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CODE4LIB  May 2014

CODE4LIB May 2014

Subject:

Re: College Question!

From:

Brian Zelip <[log in to unmask]>

Reply-To:

Code for Libraries <[log in to unmask]>

Date:

Thu, 29 May 2014 09:12:09 -0500

Content-Type:

text/plain

Parts/Attachments:

Parts/Attachments

text/plain (155 lines)

This is a great thread. I've always been impressed every time I read
Riley's signature. My hunch is you're in for a great and successful ride,
no matter the particular path.


Brian Zelip
---
MS Student, Graduate School of Library & Information Science
Graduate Assistant, University Library's Scholarly Commons
University of Illinois at Urbana-Champaign
zelip.me


On Thu, May 29, 2014 at 8:58 AM, Karen Coombs <[log in to unmask]>
wrote:

> Riley,
>
> I have an BA in Anthropology and Music from a small liberal arts school as
> well as my MLS and MS in Information Management from Syracuse University
> While I sometime wish I took the computer science path, there are just as
> many other times when I'm super grateful for my cultural anthropology
> background. IMHO, if you are going to build systems that work well you need
> to understand your user's needs. How the system is going to be part of
> their lives. Good troubleshooting can benefit from this thinking as well.
> Studying and watching people in their lives is a big part of cultural
> anthropology. Being able to know how to do ethnography and put on that hat
> when building systems has been a godsend. I feel like the another virtue of
> my liberal arts education was the fact I had to develop general critical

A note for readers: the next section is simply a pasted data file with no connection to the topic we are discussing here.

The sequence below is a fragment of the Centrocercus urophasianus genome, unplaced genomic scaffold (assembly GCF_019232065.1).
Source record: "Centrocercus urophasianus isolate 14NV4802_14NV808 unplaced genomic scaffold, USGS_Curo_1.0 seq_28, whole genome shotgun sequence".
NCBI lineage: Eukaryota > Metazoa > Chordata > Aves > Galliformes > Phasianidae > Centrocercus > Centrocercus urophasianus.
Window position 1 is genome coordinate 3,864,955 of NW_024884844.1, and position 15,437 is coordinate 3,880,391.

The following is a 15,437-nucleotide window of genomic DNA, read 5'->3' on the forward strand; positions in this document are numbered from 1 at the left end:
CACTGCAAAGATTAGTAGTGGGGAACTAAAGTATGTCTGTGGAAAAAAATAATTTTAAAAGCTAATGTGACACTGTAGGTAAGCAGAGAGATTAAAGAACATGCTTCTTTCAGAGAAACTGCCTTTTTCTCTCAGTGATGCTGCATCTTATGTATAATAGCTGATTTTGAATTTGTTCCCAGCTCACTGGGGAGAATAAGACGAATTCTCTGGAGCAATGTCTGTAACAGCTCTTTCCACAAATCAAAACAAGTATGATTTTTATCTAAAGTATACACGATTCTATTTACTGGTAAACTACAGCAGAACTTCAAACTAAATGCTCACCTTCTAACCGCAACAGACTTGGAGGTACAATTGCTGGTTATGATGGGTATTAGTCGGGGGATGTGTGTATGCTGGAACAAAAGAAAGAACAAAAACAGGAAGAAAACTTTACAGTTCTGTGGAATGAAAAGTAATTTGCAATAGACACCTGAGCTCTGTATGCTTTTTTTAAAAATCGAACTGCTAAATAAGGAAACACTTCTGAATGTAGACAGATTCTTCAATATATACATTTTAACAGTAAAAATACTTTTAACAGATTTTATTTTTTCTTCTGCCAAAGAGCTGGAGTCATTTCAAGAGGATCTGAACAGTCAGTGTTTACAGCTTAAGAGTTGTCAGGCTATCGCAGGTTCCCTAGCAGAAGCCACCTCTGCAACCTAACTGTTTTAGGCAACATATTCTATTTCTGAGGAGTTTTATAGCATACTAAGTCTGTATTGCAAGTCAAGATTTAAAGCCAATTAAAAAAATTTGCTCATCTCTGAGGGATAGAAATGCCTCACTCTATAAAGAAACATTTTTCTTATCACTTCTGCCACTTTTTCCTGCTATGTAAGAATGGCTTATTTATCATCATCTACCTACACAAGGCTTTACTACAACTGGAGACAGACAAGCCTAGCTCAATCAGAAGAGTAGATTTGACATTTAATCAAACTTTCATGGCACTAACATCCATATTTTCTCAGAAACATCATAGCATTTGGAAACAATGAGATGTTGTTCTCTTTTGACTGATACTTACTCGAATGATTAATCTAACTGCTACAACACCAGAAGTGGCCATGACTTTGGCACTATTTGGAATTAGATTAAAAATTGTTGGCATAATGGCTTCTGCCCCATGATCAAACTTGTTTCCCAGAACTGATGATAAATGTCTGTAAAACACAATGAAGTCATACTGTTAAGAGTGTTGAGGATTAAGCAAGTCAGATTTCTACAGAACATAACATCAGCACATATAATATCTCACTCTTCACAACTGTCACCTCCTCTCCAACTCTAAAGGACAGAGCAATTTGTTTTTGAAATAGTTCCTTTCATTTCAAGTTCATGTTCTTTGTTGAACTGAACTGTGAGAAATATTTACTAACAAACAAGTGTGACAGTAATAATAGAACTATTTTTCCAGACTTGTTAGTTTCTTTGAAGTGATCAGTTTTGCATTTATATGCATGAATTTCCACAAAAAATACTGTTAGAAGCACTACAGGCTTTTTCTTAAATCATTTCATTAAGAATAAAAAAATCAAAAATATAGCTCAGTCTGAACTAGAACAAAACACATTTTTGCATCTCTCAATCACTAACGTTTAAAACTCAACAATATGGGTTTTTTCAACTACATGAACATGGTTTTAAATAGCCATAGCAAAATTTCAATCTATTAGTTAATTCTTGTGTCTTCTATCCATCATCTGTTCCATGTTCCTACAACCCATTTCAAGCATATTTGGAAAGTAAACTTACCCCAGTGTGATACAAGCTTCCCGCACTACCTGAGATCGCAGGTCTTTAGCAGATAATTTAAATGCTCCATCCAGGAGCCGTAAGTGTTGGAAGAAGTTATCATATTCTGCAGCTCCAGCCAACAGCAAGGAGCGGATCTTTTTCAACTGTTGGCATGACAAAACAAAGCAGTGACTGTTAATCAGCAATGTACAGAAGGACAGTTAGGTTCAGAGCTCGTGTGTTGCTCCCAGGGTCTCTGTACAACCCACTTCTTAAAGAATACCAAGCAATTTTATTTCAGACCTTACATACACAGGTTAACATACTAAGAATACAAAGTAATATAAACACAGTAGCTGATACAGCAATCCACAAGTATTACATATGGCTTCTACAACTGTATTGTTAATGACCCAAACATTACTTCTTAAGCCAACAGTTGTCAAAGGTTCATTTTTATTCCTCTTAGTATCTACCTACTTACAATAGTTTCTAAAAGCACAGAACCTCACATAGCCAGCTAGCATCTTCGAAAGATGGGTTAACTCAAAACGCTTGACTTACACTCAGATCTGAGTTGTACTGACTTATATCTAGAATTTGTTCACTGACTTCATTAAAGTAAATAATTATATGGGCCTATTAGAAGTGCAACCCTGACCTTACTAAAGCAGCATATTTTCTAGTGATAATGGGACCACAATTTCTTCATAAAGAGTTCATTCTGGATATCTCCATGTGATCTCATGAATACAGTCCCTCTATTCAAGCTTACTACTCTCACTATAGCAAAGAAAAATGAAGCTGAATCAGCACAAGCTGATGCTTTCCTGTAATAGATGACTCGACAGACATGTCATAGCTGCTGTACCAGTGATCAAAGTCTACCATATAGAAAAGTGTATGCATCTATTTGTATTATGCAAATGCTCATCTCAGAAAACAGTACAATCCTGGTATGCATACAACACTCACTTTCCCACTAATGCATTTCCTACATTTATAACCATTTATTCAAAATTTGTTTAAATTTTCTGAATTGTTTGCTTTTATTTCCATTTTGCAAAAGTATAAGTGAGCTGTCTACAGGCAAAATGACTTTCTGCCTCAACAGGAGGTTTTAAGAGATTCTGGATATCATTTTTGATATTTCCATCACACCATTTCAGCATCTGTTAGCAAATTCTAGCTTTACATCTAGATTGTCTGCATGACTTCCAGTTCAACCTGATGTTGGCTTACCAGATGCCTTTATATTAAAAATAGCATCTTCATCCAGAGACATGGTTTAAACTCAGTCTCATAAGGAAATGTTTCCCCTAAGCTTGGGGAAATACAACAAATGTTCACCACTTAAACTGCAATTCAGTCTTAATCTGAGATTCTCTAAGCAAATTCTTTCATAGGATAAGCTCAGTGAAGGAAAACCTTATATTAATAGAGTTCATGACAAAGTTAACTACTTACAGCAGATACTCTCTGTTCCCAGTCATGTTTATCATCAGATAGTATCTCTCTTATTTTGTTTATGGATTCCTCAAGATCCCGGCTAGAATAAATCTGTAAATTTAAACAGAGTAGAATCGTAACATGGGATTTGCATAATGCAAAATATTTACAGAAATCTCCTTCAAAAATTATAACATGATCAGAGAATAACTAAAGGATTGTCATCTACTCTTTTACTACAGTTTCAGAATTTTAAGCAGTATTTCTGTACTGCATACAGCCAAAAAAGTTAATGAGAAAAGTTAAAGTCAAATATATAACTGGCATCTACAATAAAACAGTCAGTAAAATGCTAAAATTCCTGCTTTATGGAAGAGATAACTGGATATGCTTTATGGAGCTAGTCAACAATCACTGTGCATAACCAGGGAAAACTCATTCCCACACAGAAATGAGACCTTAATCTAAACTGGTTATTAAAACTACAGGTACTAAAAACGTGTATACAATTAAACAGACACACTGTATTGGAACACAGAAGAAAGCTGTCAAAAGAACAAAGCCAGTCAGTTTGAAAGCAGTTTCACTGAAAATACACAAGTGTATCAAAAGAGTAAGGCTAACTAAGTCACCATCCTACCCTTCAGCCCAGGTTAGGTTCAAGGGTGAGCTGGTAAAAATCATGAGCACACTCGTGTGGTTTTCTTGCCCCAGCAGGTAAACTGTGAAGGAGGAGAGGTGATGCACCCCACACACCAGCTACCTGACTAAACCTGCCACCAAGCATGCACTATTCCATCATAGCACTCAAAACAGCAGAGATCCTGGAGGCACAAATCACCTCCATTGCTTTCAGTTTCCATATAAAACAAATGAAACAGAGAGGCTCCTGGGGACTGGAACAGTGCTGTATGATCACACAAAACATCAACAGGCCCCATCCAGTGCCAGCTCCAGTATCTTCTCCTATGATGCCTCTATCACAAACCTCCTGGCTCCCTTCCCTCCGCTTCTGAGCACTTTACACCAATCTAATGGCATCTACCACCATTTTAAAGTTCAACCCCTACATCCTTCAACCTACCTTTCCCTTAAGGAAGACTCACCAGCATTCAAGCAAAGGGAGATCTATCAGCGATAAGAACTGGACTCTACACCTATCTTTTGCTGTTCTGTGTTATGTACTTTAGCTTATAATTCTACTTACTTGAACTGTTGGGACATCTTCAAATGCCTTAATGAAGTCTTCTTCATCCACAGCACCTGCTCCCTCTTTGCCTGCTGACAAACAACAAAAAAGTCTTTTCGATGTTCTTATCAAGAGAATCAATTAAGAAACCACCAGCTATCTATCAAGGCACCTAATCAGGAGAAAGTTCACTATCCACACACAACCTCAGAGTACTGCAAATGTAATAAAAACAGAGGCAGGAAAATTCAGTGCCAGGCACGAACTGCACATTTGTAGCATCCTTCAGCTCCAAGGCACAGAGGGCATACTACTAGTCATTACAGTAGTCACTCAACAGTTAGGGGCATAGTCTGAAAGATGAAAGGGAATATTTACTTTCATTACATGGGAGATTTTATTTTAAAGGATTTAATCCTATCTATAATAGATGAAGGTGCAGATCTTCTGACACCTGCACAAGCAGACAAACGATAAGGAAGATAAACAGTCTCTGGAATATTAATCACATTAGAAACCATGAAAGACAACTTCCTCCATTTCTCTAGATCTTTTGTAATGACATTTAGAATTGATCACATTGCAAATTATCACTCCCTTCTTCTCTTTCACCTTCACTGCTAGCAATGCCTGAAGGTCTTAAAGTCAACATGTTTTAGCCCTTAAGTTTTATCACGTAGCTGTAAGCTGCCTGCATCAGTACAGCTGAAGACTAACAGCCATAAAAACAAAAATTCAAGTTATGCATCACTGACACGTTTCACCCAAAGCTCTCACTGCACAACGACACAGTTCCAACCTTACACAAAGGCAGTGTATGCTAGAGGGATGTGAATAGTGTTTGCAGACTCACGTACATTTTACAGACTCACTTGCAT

> thinking and analytical skills which I find invaluable in my career.
>
> Whatever you degree you choose to get, get real world practical experience
> as much as possible. Every internship I've had has been worth its weight in
> gold. Through one I found out what I DIDN'T want to do which saved me
> countless $$s and time.
>
> Best of luck,
>
> Karen
>
>
> On Thu, May 29, 2014 at 8:46 AM, Maura Carbone <[log in to unmask]>
> wrote:
>
> > I'd echo what others have said and say either CS/CSE or MIS/IT. You might
> > want to make that choice depending on the school you go to--my
> undergrad's
> > MIS program is fantastic but I know a lot of people weren't as happy with
> > the CS department. I'd also like to +1 what Lisa said about what you want
> > to do as a systems librarian. I worked as a systems librarian in a public
> > library and I most definitely did not need a CS degree, but MIS or IT
> would
> > have been very useful. Look at job postings, see what sounds like what
> you
> > want to do, and then go from there.  Also see what you like in terms of
> > classes! You might find the CS theory stuff less interesting than more
> > hands-on type IT work, or you might fall in love with Physics (you can
> > always grab a minor in CS, since there's quite a bit of overlap for the
> gen
> > eds).
> >
> > I also wouldn't completely ignore the liberal arts--if you want to work
> in
> > libraries, being able to communicate with your co-workers and with